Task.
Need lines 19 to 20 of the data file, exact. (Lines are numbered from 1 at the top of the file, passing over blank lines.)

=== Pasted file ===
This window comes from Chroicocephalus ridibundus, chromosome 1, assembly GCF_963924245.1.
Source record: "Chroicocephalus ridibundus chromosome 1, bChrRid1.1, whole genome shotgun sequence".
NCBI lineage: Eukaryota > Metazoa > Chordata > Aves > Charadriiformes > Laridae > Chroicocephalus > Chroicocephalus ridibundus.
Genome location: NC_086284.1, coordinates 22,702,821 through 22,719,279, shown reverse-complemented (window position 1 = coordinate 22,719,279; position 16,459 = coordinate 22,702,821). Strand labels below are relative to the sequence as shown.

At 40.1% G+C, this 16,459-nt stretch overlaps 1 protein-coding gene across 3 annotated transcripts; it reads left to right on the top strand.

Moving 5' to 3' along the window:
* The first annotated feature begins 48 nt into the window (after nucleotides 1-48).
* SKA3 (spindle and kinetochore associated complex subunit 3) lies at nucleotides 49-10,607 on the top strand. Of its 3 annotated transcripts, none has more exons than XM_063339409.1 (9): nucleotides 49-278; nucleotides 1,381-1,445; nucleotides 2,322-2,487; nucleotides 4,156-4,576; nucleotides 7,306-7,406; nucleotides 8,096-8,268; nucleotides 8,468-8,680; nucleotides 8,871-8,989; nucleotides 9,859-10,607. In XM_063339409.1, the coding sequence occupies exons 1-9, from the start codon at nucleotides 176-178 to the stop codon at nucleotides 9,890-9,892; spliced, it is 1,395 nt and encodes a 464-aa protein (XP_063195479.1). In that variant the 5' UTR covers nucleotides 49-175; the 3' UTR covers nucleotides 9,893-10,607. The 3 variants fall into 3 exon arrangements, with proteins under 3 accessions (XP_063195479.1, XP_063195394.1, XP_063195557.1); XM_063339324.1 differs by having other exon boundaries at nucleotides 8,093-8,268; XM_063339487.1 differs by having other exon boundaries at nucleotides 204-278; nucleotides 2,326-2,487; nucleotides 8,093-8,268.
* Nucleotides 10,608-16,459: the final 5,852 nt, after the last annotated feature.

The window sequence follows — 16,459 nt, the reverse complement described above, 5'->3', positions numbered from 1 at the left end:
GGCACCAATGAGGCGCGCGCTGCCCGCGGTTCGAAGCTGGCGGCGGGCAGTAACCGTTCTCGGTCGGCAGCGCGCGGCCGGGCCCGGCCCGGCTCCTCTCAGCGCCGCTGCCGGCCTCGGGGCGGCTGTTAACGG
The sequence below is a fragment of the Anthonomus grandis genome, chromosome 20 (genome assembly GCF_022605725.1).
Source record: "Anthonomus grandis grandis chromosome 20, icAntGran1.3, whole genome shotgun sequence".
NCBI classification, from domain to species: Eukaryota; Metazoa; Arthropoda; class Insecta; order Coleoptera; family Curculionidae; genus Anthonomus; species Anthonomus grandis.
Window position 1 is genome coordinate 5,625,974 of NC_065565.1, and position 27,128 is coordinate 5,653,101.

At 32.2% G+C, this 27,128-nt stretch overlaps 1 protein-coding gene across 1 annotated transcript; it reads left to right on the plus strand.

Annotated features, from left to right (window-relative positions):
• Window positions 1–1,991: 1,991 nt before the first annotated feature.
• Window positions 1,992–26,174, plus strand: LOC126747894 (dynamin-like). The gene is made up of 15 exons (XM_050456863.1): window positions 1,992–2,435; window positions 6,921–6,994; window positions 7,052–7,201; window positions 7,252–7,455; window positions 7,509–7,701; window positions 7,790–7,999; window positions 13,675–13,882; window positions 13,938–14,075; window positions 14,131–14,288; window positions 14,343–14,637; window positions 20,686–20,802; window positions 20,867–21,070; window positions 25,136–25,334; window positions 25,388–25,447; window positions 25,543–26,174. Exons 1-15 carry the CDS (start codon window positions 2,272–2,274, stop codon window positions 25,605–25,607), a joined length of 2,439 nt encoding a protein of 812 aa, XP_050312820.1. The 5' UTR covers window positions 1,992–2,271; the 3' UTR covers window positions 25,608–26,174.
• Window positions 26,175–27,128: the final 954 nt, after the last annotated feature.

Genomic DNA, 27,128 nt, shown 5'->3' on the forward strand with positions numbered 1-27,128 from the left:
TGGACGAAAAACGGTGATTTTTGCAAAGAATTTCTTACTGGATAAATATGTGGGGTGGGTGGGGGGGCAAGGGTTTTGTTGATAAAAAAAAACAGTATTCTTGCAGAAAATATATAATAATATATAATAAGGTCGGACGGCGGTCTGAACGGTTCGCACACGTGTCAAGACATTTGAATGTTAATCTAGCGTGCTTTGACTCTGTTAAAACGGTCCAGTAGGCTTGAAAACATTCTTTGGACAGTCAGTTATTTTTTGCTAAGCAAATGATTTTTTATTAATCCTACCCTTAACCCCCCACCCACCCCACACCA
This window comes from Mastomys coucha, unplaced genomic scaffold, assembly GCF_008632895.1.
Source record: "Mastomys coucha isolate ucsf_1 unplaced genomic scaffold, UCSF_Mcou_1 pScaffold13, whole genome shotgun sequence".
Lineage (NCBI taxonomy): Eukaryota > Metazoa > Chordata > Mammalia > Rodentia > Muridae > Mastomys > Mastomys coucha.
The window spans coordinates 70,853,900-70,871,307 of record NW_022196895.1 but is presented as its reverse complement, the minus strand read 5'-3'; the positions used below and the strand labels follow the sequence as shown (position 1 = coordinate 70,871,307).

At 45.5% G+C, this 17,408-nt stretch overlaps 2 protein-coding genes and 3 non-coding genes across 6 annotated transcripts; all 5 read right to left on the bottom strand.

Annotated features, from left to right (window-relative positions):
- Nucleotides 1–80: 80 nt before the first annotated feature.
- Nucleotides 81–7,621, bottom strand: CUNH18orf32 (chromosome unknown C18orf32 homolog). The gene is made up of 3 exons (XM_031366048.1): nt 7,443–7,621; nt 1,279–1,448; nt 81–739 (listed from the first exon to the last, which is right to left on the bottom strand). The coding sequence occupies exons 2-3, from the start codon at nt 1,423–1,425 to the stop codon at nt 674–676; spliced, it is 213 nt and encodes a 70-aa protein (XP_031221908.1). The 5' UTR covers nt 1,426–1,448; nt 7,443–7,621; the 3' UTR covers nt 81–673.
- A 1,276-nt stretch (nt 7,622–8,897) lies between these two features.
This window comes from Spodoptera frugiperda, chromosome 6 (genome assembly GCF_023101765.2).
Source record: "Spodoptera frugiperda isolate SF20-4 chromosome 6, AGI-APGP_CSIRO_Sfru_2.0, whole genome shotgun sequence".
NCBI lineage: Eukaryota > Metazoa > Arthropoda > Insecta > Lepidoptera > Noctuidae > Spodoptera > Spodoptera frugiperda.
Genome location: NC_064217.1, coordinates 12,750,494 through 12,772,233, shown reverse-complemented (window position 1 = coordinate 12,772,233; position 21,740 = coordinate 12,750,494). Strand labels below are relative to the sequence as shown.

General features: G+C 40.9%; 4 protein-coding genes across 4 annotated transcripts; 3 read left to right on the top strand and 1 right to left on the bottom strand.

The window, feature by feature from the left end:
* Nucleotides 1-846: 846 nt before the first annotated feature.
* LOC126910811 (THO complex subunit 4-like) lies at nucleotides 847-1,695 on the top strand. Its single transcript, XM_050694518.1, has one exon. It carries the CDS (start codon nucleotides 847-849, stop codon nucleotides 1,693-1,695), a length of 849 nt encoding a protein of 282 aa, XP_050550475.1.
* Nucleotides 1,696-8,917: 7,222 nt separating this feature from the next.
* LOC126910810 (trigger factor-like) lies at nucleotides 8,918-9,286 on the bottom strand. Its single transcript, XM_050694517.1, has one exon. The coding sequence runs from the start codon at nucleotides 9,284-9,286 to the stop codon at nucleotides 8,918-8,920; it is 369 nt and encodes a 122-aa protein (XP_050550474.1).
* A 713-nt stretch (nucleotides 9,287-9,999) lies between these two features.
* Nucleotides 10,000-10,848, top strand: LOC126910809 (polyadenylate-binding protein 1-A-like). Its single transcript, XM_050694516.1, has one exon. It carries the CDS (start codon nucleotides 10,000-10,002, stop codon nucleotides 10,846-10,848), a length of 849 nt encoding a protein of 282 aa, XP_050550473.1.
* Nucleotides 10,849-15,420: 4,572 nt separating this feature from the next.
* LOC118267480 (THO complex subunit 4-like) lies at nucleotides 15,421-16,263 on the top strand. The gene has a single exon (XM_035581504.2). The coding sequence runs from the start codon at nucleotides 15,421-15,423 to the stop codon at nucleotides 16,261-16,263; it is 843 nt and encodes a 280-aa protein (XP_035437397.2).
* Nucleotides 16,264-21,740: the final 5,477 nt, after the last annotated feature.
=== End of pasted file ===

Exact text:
• Window positions 1,992–26,174, plus strand: LOC126747894 (dynamin-like). The gene is made up of 15 exons (XM_050456863.1): window positions 1,992–2,435; window positions 6,921–6,994; window positions 7,052–7,201; window positions 7,252–7,455; window positions 7,509–7,701; window positions 7,790–7,999; window positions 13,675–13,882; window positions 13,938–14,075; window positions 14,131–14,288; window positions 14,343–14,637; window positions 20,686–20,802; window positions 20,867–21,070; window positions 25,136–25,334; window positions 25,388–25,447; window positions 25,543–26,174. Exons 1-15 carry the CDS (start codon window positions 2,272–2,274, stop codon window positions 25,605–25,607), a joined length of 2,439 nt encoding a protein of 812 aa, XP_050312820.1. The 5' UTR covers window positions 1,992–2,271; the 3' UTR covers window positions 25,608–26,174.
• Window positions 26,175–27,128: the final 954 nt, after the last annotated feature.